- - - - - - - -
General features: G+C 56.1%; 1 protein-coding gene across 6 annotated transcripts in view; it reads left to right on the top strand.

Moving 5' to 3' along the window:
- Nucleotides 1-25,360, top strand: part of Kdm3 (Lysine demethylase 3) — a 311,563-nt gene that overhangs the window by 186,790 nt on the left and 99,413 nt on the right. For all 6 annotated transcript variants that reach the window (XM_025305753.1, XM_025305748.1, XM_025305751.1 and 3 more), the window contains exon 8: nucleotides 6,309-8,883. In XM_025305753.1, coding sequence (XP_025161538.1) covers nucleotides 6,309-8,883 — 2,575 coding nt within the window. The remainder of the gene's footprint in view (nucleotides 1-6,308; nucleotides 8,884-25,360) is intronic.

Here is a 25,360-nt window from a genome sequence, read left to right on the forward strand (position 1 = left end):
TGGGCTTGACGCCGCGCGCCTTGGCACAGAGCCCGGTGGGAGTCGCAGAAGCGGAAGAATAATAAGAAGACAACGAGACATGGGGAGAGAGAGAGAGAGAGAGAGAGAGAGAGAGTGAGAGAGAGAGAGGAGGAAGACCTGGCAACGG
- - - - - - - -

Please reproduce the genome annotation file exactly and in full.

General features: G+C 56.1%; 1 protein-coding gene across 6 annotated transcripts in view; it reads left to right on the top strand.

Moving 5' to 3' along the window:
- Nucleotides 1-25,360, top strand: part of Kdm3 (Lysine demethylase 3) — a 311,563-nt gene that overhangs the window by 186,790 nt on the left and 99,413 nt on the right. For all 6 annotated transcript variants that reach the window (XM_025305753.1, XM_025305748.1, XM_025305751.1 and 3 more), the window contains exon 8: nucleotides 6,309-8,883. In XM_025305753.1, coding sequence (XP_025161538.1) covers nucleotides 6,309-8,883 — 2,575 coding nt within the window. The remainder of the gene's footprint in view (nucleotides 1-6,308; nucleotides 8,884-25,360) is intronic.

Here is a 25,360-nt window from a genome sequence, read left to right on the forward strand (position 1 = left end):
TGGGCTTGACGCCGCGCGCCTTGGCACAGAGCCCGGTGGGAGTCGCAGAAGCGGAAGAATAATAAGAAGACAACGAGACATGGGGAGAGAGAGAGAGAGAGAGAGAGAGAGAGAGTGAGAGAGAGAGAGGAGGAAGACCTGGCAACGG